It has been noted that money does not solve problems. In spite of all the money these characters have, even Jane who’s able to re-locate and purchase a home, problems still persist!

The show did a great job of weaving in constant lies that tend to break up the foundations of any relationship. It’s the dishonesty, that is so prevalent in human society today, that is leading to break downs.  Fake news and Alternative facts can only turn out bad for all of us!

The relationships play a major role in making you wonder, just who died, and who killed them!

Big Little Lies Bonnie (Zoe Kravitz)

One of the characters later says in the finale, given what we know now, we were lucky to only get off with one murder!

Since it would take too long to break down ‘each show’, we may re-visit this topic in the future. The show was good enough to really unpack so many life lessons.

I just want to re-cap some of the biggest big little lies as I close this review out.

Big Little Lie #1 – Not Blaming The real Bully.

We discuss Racism on the pages of SoPoCo and how white people are the only ones who can end racism. What I’m not sure we’ve spent enough time on though, is often white people are victims of racists too. Whites who stand up to racism are often mistreated, threatened, or harmed by racist white people. Sometimes, just like Amabella was, they are afraid to confront their bully. They lie about who is bullying them, and place the blame for their problems on others. What we learn, is that like Ziggy, a real friend must come to the aid of their friend.  If your white friends are being bullied by racist white people, help them fight back.

Big Little Lie #2 – Abuse is Not Abuse When it’s Sexual Gratification.

I’ll have to circle back to this one. I don’t know how a movie like Fifty Shades of Gray became mainstream. Films about BDSM used to be the kinda stuff even online porn sites hid in small print.  For years it’s been called ‘alternative sex’, and there seems to be a push to make it normal. My short thoughts on this phenomenon is it says a lot about white people in general. What in the fuck is the sexual gratification from abuse all about? I’ve been working out an entire ‘conversation piece’ on how racists seem to ‘get off’ on abuse. I believe the two are linked.  When people confuse sexual gratification with abuse, those big little lies have major repercussions.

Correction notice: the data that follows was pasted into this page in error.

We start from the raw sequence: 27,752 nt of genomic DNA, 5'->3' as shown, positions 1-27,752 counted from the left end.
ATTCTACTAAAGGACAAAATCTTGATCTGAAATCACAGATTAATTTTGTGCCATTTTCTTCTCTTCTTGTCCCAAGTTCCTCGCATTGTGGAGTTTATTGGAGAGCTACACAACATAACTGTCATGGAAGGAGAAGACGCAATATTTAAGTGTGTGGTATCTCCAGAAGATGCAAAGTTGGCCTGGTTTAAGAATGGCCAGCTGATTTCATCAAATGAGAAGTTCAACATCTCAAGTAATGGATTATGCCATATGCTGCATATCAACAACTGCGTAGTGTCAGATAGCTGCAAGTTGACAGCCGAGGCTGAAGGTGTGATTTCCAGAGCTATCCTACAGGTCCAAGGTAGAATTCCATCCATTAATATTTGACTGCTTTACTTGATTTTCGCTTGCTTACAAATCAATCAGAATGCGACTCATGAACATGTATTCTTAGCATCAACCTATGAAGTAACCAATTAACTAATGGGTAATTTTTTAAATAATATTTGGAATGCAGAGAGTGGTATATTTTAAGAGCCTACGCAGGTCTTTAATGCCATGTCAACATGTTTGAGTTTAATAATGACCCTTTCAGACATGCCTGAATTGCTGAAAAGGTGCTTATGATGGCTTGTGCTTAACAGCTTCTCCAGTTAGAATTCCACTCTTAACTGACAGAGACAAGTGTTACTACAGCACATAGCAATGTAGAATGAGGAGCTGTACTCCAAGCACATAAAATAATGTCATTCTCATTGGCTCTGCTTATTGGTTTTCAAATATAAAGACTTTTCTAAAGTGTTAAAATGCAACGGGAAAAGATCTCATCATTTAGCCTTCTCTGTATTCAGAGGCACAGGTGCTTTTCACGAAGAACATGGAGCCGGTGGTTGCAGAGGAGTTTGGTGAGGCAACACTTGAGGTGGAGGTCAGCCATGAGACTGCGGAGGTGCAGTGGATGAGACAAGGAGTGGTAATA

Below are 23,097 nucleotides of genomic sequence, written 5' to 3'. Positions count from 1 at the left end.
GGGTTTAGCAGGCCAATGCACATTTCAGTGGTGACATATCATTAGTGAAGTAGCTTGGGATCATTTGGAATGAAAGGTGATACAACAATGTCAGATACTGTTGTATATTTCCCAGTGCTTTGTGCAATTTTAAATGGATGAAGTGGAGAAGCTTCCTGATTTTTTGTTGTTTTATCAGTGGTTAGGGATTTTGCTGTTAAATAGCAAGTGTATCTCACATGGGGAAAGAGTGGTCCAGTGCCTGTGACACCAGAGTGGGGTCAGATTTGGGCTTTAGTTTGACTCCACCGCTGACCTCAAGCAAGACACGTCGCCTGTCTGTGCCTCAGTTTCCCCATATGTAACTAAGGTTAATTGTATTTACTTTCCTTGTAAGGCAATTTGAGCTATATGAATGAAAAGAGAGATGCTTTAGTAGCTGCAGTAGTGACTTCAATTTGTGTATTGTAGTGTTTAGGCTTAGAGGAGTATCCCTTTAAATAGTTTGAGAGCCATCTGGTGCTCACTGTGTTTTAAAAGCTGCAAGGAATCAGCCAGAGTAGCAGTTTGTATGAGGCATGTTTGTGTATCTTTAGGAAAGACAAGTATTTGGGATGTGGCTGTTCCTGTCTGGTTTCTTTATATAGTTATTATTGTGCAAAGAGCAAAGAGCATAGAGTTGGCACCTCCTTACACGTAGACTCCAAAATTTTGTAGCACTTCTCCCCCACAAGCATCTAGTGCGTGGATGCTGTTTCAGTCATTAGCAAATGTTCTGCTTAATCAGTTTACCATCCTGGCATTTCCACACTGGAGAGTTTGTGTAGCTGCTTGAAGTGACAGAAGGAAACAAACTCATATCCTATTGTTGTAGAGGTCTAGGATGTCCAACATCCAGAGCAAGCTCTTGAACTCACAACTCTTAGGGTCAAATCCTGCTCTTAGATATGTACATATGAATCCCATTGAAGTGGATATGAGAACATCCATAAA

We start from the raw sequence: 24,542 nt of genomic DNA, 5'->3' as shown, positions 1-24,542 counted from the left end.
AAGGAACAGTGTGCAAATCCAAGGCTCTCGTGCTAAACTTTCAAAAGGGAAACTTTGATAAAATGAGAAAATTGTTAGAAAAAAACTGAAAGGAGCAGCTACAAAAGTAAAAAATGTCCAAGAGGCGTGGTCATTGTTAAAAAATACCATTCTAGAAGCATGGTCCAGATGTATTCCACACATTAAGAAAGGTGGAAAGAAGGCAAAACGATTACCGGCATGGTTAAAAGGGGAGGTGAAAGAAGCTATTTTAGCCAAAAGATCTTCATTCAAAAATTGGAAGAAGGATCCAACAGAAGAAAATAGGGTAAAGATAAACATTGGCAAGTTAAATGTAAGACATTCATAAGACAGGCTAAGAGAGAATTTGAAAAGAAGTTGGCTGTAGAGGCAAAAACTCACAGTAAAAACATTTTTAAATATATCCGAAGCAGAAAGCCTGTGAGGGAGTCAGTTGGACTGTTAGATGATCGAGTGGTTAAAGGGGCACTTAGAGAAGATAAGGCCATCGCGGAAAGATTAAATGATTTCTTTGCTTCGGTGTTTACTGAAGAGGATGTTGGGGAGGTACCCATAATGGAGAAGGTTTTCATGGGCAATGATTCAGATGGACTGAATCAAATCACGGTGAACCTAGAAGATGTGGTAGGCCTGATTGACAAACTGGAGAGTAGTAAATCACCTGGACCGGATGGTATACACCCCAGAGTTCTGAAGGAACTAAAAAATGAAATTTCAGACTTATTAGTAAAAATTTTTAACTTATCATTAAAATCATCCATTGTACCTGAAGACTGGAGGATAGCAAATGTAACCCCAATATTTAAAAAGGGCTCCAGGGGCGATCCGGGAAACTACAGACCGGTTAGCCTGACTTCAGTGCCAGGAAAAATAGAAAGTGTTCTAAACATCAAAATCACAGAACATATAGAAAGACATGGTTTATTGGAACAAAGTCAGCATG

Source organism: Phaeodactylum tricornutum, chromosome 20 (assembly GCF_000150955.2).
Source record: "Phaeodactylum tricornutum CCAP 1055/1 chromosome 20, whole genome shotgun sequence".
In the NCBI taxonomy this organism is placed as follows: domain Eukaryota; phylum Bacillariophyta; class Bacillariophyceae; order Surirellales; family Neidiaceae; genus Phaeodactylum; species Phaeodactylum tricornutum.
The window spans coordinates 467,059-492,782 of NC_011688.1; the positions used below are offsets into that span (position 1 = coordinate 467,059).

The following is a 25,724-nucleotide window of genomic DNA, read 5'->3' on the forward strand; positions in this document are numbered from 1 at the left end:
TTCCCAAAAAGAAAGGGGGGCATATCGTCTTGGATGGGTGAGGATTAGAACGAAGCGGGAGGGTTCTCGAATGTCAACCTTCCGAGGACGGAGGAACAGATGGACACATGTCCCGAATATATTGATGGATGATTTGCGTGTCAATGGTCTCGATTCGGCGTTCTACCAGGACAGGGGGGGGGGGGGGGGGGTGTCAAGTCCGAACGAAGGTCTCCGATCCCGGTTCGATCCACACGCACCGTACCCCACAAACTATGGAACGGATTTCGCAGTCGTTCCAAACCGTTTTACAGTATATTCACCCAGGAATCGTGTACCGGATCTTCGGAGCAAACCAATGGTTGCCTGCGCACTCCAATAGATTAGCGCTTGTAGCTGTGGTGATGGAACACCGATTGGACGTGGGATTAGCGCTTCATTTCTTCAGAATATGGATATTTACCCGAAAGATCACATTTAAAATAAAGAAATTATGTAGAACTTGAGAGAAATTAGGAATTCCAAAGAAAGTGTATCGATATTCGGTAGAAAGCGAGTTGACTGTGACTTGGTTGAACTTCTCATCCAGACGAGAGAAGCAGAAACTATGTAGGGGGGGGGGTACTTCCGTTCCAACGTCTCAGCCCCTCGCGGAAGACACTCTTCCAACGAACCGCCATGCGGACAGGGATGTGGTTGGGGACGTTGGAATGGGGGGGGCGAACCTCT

Big Little Lie #3 – Bad Habits/Ideas Aren’t Learned at Home.

What we find out in episode 7 ties the entire story together so well.  Jane was raped, and does not know who the father of her child is. (By the way, bravo for a narrative about a single mother who isn’t black for once!) Throughout the show there are clues, that made me wonder if it was Perry that raped her. What a coincidence that would be, and yea it was. You see, Perry has a real problem. His wife, telling big little lies, enabled this Monster to prey on women. Who knows how many victims he left in his wake, like Jane. Meanwhile, Celeste had been lying to her self the entire time.

This is a common trait that all victims of abuse exhibit!

She told her self that her twin boys didn’t know about the abuse she was going through. Turns out, her son Max (one of her twins) was the one bullying Amabella at school.

He learned this abusive behavior at home, watching the example of his abusive father.

Those loving moments were not enough to overcome his moments of rage. Yet, leading into the final episode it was unclear just who was going to kill who!

I’m not going to tell you who died though. I won’t tell you who killed that person either. I will say you should watch the entire show from start to finish, and come back to discuss how much it relates to everything. So many lies were told that we couldn’t cover them all in this one sitting.    Dishonesty creates so much chaos and confusion.  All throughout this series, there is SO much dishonesty.  The ending may be one of the most ‘honest’ moments, but even that ends up as a big little lie too!

One day humanity hopefully will finally accept the truth. Honesty is the best & only policy!

KingC
About KingC 256 Articles

Lead Writer for SoPoCo.net – mostly interested in helping America get back to its roots of respect for Free Speech and Respectful Discussion.